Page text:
Nothing like going to a dinner full of your wife’s in-laws for the first time. I can remember meeting Clint’s whole family. They graciously invited us to a dinner so they could see Michelle and meet her new husband (that’s me). Talk about being nervous! And did I mention he has FOUR BROTHERS!!!!!! The first 30 minutes seemed like an eternity. I felt extremely awkward and very intimidated. I mean, I was in the seat of a son, brother, and husband that everyone missed dearly. I was the “replacement” so to say. But can I tell you, they were awesome! What I thought was going to be a night of weird looks and me sitting by myself, turned into a time of togetherness and unconditional welcoming. The acceptance I have been shown is proof that God can work in the hearts of all. I know that Clint would be proud! I’m aware not all past relationships will be as welcoming and understanding as this, but there is hope! People grieve in many different ways and at different lengths of times. Be patient, be understanding and be kind.
She sits in sadness:
There will be dark days ahead. In my opinion these are the hardest days. From time to time your spouse WILL struggle just to get out of bed. The grief will be crippling. Maybe it’s the day of their anniversary or maybe it’s just a Tuesday, but grief will come. As a man (or woman for the widower) I want to do everything I can just to fix my love. I would do anything just to take her grief away! But the reality of it is, I can’t. But, I can sit with her in her grief. Just being close to her is enough. Just letting her know that I am there for her is enough (DO NOT try to fix it). Just be present.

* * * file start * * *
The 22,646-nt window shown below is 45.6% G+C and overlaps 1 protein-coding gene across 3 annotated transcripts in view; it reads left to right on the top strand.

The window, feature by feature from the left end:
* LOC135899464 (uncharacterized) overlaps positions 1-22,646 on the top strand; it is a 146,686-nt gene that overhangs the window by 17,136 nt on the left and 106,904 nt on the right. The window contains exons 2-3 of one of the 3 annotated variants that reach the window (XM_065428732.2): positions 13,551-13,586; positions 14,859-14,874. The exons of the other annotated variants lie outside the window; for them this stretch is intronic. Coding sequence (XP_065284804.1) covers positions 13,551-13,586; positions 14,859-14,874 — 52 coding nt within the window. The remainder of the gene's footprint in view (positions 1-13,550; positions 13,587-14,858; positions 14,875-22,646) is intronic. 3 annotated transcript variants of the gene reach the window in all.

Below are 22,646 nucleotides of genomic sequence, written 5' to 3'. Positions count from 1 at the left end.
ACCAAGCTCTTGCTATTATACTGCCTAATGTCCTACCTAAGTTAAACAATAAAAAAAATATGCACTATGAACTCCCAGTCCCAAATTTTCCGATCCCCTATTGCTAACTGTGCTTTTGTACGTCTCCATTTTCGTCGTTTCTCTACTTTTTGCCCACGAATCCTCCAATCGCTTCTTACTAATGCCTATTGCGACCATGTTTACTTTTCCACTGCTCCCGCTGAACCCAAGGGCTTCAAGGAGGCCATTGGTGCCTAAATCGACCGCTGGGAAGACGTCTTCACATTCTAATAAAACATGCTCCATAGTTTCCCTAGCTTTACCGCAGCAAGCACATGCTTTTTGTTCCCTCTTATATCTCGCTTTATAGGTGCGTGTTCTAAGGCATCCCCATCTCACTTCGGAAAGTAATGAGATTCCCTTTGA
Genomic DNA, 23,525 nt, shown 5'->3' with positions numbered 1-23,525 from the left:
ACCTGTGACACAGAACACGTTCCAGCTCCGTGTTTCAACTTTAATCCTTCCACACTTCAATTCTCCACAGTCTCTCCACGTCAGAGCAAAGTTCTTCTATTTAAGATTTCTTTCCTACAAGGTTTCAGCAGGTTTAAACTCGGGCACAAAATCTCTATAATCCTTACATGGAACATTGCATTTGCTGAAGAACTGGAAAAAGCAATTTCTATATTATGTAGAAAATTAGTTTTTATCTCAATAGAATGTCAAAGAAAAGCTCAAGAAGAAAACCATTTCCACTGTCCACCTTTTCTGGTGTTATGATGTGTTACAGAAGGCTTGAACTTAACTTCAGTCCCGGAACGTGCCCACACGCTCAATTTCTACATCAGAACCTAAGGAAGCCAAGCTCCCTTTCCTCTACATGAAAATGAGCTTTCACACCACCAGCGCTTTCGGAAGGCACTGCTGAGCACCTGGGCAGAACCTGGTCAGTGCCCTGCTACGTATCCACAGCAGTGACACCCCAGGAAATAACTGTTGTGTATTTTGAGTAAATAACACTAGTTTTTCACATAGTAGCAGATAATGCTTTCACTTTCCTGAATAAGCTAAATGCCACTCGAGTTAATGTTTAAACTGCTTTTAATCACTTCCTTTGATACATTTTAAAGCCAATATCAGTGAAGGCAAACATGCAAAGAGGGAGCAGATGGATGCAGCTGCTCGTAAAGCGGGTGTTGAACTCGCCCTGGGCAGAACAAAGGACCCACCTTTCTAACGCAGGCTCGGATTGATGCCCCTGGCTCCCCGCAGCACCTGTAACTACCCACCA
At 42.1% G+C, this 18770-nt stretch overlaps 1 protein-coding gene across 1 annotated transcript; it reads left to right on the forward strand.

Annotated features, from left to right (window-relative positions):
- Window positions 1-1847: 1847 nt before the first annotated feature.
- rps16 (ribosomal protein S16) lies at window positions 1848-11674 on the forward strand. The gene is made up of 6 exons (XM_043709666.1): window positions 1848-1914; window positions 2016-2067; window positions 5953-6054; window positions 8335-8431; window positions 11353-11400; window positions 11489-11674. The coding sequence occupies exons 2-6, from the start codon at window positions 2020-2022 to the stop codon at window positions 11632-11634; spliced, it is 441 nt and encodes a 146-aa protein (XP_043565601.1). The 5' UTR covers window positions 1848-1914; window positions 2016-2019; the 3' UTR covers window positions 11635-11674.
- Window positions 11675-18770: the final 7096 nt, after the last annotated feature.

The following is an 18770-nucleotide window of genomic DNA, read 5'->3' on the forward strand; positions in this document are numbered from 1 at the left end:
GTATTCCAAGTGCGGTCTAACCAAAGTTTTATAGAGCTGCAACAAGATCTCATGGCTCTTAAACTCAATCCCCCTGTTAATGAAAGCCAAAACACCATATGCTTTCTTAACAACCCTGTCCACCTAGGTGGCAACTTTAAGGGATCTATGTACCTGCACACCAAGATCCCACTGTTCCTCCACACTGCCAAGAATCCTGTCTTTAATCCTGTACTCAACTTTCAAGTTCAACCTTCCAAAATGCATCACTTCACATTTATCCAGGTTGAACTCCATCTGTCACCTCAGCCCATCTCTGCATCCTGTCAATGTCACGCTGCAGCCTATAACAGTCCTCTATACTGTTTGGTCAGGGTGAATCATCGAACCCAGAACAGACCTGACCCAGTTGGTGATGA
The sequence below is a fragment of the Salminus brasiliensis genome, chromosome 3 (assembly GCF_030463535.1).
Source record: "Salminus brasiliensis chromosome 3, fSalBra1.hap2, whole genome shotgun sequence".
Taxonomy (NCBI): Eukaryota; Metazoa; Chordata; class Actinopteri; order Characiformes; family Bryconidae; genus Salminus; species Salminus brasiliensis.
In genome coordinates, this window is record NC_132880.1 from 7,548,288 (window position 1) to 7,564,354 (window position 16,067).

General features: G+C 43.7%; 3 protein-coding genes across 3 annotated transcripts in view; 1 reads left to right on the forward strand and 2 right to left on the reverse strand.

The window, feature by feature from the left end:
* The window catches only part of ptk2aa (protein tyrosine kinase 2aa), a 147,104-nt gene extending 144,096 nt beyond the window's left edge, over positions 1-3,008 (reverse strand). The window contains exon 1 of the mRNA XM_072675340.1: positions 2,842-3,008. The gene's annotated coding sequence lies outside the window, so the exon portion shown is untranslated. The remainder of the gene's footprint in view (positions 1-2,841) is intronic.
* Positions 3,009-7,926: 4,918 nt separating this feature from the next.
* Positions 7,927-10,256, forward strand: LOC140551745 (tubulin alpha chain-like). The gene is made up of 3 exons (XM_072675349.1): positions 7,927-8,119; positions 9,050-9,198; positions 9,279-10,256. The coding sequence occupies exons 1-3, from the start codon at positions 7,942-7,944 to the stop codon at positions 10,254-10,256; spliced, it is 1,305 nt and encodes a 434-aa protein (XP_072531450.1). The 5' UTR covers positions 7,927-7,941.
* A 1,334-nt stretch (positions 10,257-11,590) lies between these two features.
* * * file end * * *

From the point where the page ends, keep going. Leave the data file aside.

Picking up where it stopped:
Bear the burden:
The title says it all! You didn’t make the mess but be prepared to help clean it up. When death happens it typically isn’t planned and it is always messy. There are many things that will likely be left undone. Anything from finances, home repairs, grieving children, unresolved marital issues, etc. may need your attention. At times it may feel overwhelming and unfair but remember your spouse didn’t ask for this either. Whatever the burden, just remember it won’t last forever. Focus on being selfless and understanding because you are working for the betterment of your relationship. The work you do now will be paving the way of your future.
So, let’s ask the final question. Is it worth it?
Easy… a thousand times, “YES!!!!!!!!!” I have never felt so loved, respected and appreciated in my life. When you marry someone who has lost their everything, they seem to have a better understanding and perspective on what is truly important in life. They don’t sweat the little things and life is now their adventure. They play hard and love harder. Is it always easy? No. But it is always worth it.
1 Corinthians 13
4 Love is patient, love is kind. It does not envy, it does not boast, it is not proud. 5 It does not dishonor others, it is not self-seeking, it is not easily angered, it keeps no record of wrongs. 6 Love does not delight in evil but rejoices with the truth. 7 It always protects, always trusts, always hopes, always perseveres.
8 Love never fails.